What if the text in images could be read by a search system as easily as text on a web page? This is the thinking behind Bing’s new smart search system. Drawing on the SkyDrive cloud computing resource and using smart OCR software to extract text from user uploads, it seeks to deliver more extensive search results.
SkyDrive itself is set to become more obscure within the next few months as it changes its name due to a legal challenge from BSkyB, but its systems will continue to operate as before and maintain its extensive public database of user-uploaded content. As before, private material will not be searchable and contacts-only files will only be searchable by people who know the file owner, but everything uploaded as public – the bulk of the material in the system – can be accessed by other users. From now on it will be easier for users to find relevant pictures as well as text, including images such as business cards and street signs where the text in the image itself could be highly relevant.
Using OCR on every candidate image during the search process would make things hopelessly unwieldy, so Bing has taken a smarter approach. Each image will be explored by OCR immediately after uploading and will thereafter be tagged so that it can quickly be identified in search.
What does this mean for those working in the field of content marketing? It means it is time to start thinking of content in terms of pictures as well as words – and in terms of words in pictures. Because the human eye is often drawn to pictures before words, getting the first or most striking picture in a list of search results is likely to be more effective than ranking high on text. A simple start might be made by taking a picture of a storefront with a business name prominently displayed upon it. This can also help in local search by making it easier for local internet users to connect what they see in a search with the real world.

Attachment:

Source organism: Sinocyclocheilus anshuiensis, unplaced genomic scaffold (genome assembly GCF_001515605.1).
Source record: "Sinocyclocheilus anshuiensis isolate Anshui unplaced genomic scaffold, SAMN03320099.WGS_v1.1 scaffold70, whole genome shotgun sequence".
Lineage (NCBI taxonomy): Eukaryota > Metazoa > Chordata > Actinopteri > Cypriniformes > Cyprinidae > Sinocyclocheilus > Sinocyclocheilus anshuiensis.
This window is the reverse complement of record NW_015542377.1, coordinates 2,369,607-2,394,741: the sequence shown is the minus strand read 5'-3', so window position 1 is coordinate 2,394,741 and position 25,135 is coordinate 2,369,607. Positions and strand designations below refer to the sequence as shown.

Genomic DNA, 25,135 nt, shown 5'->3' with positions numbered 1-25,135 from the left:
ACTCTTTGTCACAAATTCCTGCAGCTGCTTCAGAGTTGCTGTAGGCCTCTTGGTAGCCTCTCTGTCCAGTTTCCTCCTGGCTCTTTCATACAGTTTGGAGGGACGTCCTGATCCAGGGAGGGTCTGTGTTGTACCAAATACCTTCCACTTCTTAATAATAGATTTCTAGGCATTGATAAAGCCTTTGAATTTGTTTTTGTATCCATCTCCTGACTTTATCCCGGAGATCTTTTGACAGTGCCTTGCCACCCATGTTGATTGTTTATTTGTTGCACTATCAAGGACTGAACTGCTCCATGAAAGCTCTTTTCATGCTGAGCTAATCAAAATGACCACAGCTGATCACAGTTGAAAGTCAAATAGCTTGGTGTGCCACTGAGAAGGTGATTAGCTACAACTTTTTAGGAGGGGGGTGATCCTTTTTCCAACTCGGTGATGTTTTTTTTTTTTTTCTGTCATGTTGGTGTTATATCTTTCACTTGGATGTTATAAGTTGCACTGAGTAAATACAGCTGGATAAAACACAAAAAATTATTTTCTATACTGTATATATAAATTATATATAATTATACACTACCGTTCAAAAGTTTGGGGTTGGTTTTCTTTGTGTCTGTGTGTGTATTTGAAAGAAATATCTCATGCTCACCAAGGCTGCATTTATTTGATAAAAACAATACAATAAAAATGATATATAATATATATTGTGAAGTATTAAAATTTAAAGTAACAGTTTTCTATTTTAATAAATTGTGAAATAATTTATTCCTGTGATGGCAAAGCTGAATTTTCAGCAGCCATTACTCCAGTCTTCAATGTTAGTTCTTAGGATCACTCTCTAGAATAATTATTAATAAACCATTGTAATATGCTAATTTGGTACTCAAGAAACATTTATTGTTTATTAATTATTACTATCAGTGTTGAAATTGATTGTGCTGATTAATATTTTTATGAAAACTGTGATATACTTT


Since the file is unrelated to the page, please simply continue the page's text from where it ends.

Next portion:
Beyond this, it is useful to think about the psychological influence of images and how they can be made more visible; for instance, if keywords are linked in a snappy phrase and put on a T-shirt to be worn by someone with a happy, smiling face then the immediate mental image of the promoted brand with be a happy one. To find out more about this and other forms of internet marketing, contact Xcellimark at (888) 318-3950 ext.211.